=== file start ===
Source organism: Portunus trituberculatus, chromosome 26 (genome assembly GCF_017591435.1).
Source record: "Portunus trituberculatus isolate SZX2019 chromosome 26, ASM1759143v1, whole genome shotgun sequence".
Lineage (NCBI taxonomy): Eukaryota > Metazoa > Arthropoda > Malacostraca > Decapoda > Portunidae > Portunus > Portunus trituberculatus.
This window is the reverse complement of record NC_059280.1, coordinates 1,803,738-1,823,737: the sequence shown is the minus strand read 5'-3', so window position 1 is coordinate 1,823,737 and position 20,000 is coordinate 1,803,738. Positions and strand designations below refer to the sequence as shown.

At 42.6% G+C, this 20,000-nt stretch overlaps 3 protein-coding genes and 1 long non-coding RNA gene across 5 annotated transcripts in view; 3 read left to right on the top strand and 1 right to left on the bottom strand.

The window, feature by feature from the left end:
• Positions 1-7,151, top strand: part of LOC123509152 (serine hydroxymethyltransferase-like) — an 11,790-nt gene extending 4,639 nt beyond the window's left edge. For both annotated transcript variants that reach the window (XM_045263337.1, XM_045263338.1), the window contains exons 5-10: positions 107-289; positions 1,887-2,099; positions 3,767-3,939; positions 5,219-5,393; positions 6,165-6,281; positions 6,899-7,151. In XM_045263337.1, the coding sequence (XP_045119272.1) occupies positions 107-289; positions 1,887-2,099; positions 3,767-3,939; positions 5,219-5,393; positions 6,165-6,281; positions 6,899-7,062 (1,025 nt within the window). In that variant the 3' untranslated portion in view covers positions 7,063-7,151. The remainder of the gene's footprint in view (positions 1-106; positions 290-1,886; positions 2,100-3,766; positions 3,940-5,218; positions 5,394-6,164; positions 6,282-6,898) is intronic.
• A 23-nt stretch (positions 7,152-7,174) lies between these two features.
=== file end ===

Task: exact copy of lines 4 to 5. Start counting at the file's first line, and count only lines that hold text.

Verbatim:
This window is the reverse complement of record NC_059280.1, coordinates 1,803,738-1,823,737: the sequence shown is the minus strand read 5'-3', so window position 1 is coordinate 1,823,737 and position 20,000 is coordinate 1,803,738. Positions and strand designations below refer to the sequence as shown.

At 42.6% G+C, this 20,000-nt stretch overlaps 3 protein-coding genes and 1 long non-coding RNA gene across 5 annotated transcripts in view; 3 read left to right on the top strand and 1 right to left on the bottom strand.